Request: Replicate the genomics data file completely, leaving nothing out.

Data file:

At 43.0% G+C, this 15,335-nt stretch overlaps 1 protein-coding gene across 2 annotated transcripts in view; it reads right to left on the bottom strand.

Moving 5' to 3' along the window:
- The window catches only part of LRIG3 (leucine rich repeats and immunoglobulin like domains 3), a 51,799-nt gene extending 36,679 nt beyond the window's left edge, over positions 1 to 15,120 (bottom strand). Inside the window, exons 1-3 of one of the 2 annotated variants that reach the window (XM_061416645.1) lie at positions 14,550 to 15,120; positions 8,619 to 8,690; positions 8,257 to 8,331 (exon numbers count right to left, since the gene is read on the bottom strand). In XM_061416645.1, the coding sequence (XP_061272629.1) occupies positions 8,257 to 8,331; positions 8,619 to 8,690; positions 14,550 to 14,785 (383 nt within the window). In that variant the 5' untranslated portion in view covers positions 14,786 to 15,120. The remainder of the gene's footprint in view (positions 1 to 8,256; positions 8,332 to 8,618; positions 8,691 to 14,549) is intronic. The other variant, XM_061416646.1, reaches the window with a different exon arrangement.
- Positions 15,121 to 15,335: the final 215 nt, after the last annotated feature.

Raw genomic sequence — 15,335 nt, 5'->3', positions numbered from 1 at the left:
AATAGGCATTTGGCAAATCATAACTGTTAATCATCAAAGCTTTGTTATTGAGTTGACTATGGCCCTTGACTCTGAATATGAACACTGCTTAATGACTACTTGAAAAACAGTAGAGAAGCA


At 43.0% G+C, this 15,335-nt stretch overlaps 1 protein-coding gene across 2 annotated transcripts in view; it reads right to left on the bottom strand.

Moving 5' to 3' along the window:
- The window catches only part of LRIG3 (leucine rich repeats and immunoglobulin like domains 3), a 51,799-nt gene extending 36,679 nt beyond the window's left edge, over positions 1 to 15,120 (bottom strand). Inside the window, exons 1-3 of one of the 2 annotated variants that reach the window (XM_061416645.1) lie at positions 14,550 to 15,120; positions 8,619 to 8,690; positions 8,257 to 8,331 (exon numbers count right to left, since the gene is read on the bottom strand). In XM_061416645.1, the coding sequence (XP_061272629.1) occupies positions 8,257 to 8,331; positions 8,619 to 8,690; positions 14,550 to 14,785 (383 nt within the window). In that variant the 5' untranslated portion in view covers positions 14,786 to 15,120. The remainder of the gene's footprint in view (positions 1 to 8,256; positions 8,332 to 8,618; positions 8,691 to 14,549) is intronic. The other variant, XM_061416646.1, reaches the window with a different exon arrangement.
- Positions 15,121 to 15,335: the final 215 nt, after the last annotated feature.

Raw genomic sequence — 15,335 nt, 5'->3', positions numbered from 1 at the left:
AATAGGCATTTGGCAAATCATAACTGTTAATCATCAAAGCTTTGTTATTGAGTTGACTATGGCCCTTGACTCTGAATATGAACACTGCTTAATGACTACTTGAAAAACAGTAGAGAAGCA